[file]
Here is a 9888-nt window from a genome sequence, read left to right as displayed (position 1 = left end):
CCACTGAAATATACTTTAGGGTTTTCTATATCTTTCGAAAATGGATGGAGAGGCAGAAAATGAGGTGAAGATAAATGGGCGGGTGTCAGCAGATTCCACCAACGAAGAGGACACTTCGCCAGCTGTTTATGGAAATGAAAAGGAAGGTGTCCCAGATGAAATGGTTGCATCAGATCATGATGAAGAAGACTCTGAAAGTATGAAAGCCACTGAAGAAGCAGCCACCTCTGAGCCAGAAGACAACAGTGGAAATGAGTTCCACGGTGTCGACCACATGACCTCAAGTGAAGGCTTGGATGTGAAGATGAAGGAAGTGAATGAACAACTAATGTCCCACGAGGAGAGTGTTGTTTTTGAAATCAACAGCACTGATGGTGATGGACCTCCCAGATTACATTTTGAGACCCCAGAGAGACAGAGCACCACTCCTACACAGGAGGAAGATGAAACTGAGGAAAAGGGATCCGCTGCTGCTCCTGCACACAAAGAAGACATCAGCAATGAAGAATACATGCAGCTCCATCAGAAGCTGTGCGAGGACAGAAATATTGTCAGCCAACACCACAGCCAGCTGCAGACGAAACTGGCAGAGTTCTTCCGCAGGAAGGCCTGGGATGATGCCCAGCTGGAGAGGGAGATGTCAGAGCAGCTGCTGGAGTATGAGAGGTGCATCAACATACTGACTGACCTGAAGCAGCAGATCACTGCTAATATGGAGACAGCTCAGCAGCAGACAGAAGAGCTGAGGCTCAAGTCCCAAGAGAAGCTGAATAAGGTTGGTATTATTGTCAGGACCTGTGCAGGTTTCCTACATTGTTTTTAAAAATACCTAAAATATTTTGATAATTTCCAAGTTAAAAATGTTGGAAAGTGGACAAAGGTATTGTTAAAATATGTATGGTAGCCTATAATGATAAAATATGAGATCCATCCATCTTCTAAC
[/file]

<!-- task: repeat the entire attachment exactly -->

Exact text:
Here is a 9888-nt window from a genome sequence, read left to right as displayed (position 1 = left end):
CCACTGAAATATACTTTAGGGTTTTCTATATCTTTCGAAAATGGATGGAGAGGCAGAAAATGAGGTGAAGATAAATGGGCGGGTGTCAGCAGATTCCACCAACGAAGAGGACACTTCGCCAGCTGTTTATGGAAATGAAAAGGAAGGTGTCCCAGATGAAATGGTTGCATCAGATCATGATGAAGAAGACTCTGAAAGTATGAAAGCCACTGAAGAAGCAGCCACCTCTGAGCCAGAAGACAACAGTGGAAATGAGTTCCACGGTGTCGACCACATGACCTCAAGTGAAGGCTTGGATGTGAAGATGAAGGAAGTGAATGAACAACTAATGTCCCACGAGGAGAGTGTTGTTTTTGAAATCAACAGCACTGATGGTGATGGACCTCCCAGATTACATTTTGAGACCCCAGAGAGACAGAGCACCACTCCTACACAGGAGGAAGATGAAACTGAGGAAAAGGGATCCGCTGCTGCTCCTGCACACAAAGAAGACATCAGCAATGAAGAATACATGCAGCTCCATCAGAAGCTGTGCGAGGACAGAAATATTGTCAGCCAACACCACAGCCAGCTGCAGACGAAACTGGCAGAGTTCTTCCGCAGGAAGGCCTGGGATGATGCCCAGCTGGAGAGGGAGATGTCAGAGCAGCTGCTGGAGTATGAGAGGTGCATCAACATACTGACTGACCTGAAGCAGCAGATCACTGCTAATATGGAGACAGCTCAGCAGCAGACAGAAGAGCTGAGGCTCAAGTCCCAAGAGAAGCTGAATAAGGTTGGTATTATTGTCAGGACCTGTGCAGGTTTCCTACATTGTTTTTAAAAATACCTAAAATATTTTGATAATTTCCAAGTTAAAAATGTTGGAAAGTGGACAAAGGTATTGTTAAAATATGTATGGTAGCCTATAATGATAAAATATGAGATCCATCCATCTTCTAAC